Prior to commencing my PhD at CMIC in 2006 I spent 10 years in industry in Australia and the UK, primarily in engineering product development and project management. My subsequent research has been focused on opportunities for translational work in healthcare, finding clinical applications for novel algorithms. My PhD was focused on the development of an image guidance system for robot assisted radical prostatectomy. Following on from my PhD I have been working on the development of an image guidance system for liver surgery, initially as part of the EU funded PASSPORT project, and then with funding from the Department of Health and the Wellcome trust to develop the “SmartLiver” system.
Clinical Context of Research
Replacing traditional open surgery with minimally invasive surgery has proven benefit to the patient. Due to the requirement for smaller incisions recovery time and post operative pain can both be reduced. However not all patients are eligible for minimally invasive surgery due to the limitations imposed by the smaller ports. My research aims to enable and improve minimally invasive surgery by offering the surgeon image guidance during the procedure. Such systems enable the surgeon to refer to pre-operative scans in an intuitive way during surgery.
I am interested in the translational aspects of research, currently turning novel algorithms into working image guidance systems. Key points of my work are the use or robust software engineering principals, understanding the clinical requirements of potential systems, and developing methodologies to demonstrate the effectiveness of developing system.
The majority of my work is software development in C++ and forms part of the NifTK NiftyIGI platform . The software is cross platform with unit testing to ensure it continues to meet its design requirements.
I am also very interested in better understanding the requirements for successful translation of software algorithms to the clinic. Because of the strong emotional involvement of the surgeons, the engineers, and the patients in the development of image guidance systems there is a need for robust and objective evaluation and development protocols for image guidance systems. My recent research has been focused on developing this framework, see [2,3] and the evaluation of image guidance systems [1,2].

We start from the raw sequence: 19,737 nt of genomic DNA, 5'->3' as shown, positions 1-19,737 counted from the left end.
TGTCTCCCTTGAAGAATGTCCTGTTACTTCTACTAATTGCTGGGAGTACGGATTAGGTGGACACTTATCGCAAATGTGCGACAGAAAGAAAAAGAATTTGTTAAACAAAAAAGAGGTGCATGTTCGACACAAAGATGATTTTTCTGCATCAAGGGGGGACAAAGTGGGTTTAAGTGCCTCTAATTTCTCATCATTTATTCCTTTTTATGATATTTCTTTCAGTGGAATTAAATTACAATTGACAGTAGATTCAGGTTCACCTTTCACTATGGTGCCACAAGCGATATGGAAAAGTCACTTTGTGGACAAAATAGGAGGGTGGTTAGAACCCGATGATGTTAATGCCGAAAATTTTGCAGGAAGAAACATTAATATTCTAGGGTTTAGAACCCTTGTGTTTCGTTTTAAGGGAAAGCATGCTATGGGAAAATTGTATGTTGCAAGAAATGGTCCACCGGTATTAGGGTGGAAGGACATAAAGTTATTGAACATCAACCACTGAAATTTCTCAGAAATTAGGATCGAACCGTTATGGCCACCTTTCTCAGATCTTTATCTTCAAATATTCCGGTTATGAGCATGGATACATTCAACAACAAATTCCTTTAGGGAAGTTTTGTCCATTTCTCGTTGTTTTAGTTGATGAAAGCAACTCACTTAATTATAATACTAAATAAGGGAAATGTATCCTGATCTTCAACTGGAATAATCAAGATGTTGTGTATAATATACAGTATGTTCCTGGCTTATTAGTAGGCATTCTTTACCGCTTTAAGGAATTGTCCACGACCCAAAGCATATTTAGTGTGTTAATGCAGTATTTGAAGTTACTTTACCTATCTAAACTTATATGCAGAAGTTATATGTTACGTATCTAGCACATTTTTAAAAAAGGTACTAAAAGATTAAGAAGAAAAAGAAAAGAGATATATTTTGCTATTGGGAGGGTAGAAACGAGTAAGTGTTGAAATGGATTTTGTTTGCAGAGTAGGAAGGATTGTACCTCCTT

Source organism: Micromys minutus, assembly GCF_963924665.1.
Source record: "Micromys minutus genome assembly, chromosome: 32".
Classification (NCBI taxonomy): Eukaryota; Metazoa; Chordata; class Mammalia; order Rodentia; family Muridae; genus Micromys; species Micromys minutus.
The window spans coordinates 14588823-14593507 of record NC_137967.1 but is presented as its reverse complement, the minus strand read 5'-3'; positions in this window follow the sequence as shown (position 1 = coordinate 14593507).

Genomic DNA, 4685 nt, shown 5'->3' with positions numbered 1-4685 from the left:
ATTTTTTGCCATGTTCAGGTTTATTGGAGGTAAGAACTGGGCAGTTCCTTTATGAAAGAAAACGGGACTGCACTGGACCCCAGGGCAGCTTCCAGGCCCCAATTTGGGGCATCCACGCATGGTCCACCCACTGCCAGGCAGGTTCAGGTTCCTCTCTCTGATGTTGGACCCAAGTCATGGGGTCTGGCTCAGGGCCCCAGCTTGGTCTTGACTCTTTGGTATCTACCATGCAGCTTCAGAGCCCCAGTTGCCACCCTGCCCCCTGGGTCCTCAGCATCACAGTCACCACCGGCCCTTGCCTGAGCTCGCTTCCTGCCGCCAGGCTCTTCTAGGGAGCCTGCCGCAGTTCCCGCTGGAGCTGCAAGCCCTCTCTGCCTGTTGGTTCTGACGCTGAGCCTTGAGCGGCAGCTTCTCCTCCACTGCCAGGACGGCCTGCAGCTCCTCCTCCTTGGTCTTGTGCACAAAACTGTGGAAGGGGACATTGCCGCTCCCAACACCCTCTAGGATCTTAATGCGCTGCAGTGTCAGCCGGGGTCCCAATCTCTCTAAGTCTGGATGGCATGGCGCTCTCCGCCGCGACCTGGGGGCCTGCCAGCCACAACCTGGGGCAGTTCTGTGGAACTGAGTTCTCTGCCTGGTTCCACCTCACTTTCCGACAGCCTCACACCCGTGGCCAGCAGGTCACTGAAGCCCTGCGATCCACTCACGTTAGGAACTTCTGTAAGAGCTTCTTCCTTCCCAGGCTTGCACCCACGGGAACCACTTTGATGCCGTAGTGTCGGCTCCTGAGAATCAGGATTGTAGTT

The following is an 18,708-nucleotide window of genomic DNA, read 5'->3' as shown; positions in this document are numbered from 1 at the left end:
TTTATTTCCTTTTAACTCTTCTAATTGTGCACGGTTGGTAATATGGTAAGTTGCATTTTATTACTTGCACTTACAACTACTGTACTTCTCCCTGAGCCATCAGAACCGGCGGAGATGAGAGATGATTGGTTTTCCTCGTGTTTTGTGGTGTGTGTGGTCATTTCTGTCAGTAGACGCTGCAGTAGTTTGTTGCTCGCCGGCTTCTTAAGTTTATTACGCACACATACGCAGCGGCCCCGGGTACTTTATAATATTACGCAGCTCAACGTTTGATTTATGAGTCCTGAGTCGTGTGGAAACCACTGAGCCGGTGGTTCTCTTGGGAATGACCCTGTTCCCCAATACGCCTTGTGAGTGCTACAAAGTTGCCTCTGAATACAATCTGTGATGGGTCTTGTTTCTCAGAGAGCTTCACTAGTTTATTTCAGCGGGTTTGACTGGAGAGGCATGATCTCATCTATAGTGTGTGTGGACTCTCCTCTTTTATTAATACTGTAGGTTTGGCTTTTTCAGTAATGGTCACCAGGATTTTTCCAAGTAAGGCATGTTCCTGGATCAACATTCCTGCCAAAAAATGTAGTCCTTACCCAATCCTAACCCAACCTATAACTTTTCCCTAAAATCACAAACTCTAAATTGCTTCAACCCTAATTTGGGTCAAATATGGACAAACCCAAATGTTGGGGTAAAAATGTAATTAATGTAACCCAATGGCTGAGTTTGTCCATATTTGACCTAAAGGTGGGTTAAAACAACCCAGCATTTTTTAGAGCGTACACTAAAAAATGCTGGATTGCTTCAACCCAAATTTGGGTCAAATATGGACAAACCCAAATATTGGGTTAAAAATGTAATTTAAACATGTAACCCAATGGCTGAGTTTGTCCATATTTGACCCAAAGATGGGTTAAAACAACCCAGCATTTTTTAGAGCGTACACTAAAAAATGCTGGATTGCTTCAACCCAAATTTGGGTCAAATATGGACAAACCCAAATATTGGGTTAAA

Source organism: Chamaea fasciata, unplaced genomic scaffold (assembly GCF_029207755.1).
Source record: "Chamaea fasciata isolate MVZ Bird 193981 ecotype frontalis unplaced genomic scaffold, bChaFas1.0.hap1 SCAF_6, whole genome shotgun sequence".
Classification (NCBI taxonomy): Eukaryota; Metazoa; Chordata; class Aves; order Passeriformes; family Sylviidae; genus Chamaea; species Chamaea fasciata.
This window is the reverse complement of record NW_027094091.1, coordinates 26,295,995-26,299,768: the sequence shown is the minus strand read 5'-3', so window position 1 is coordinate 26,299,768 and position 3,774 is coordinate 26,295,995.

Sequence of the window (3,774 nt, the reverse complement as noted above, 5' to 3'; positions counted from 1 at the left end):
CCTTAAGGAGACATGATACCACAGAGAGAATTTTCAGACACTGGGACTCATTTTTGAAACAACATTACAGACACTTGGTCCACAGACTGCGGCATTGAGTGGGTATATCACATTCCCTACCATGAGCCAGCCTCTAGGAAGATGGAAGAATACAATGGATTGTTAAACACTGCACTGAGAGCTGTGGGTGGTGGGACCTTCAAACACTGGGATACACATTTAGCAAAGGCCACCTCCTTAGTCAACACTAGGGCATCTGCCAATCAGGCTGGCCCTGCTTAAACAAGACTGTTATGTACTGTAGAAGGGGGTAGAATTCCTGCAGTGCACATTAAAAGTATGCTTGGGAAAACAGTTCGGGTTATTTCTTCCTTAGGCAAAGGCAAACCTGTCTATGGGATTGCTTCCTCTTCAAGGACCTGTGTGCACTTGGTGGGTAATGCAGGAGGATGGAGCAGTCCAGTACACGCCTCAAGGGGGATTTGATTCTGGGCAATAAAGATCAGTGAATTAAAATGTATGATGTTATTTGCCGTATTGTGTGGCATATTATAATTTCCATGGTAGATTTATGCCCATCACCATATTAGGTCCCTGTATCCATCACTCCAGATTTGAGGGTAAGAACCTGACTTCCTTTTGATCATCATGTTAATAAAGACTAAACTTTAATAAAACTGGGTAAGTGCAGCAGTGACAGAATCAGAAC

Where these approaches identify shortfalls in the existing state of the art I have performed more basic research to improve specific areas. For example, I have invested significant effort in improving our understanding or laparoscopic tool tracking using optical marker based tracking. My current work includes integration of laparoscopic ultrasound, deformable modelling of soft tissue, tissue classification from video, along with laparoscope tracking and calibration.
 S.Thompson, J.Totz, Y. Song, D. Stoyanov, S. Ourselin D. Hawkes M. Clarkson “Accuracy Validation of an Image Guided Laparoscopy System for Liver Resection” Proceedings of the SPIE Medical Imaging 2015 in press.
 Thompson, S., Penney, G., Billia, M., Challacombe, B., Hawkes, D., & Dasgupta, P. (2013). Design and evaluation of an image-guidance system for robot-assisted radical prostatectomy.. BJU Int, 111(7), 1081-1090. doi:10.1111/j.1464-410X.2012.11692.x
 Thompson, S. A., Hu, M., Johnsen, S., Gurusamy, K., Davidson, B., & Hawkes (2011,December 1). Towards Image Guided Laparoscopic Liver Surgery, Defining the System Requirement. In LIVIM (Living Imaging) 2011. IRCAD, Strasbourg..
 Thompson, S., Penney, G., Dasgupta, P., & Hawkes, D. (2013). Improved Modelling of Tool Tracking Errors by Modelling Dependent Marker Errors. IEEE TRANSACTIONS ON MEDICAL IMAGING, 32(2), 165-177. doi:10.1109/TMI.2012.2216890
 Clarkson, M. J., Zombori, G., Thompson, S., Totz, J., Song, Y., Espak, M., . . . Ourselin, S. (2014). The NifTK Software Platform for Image Guided Interventions. International Journal of Computer Assisted Radiology and Surgery.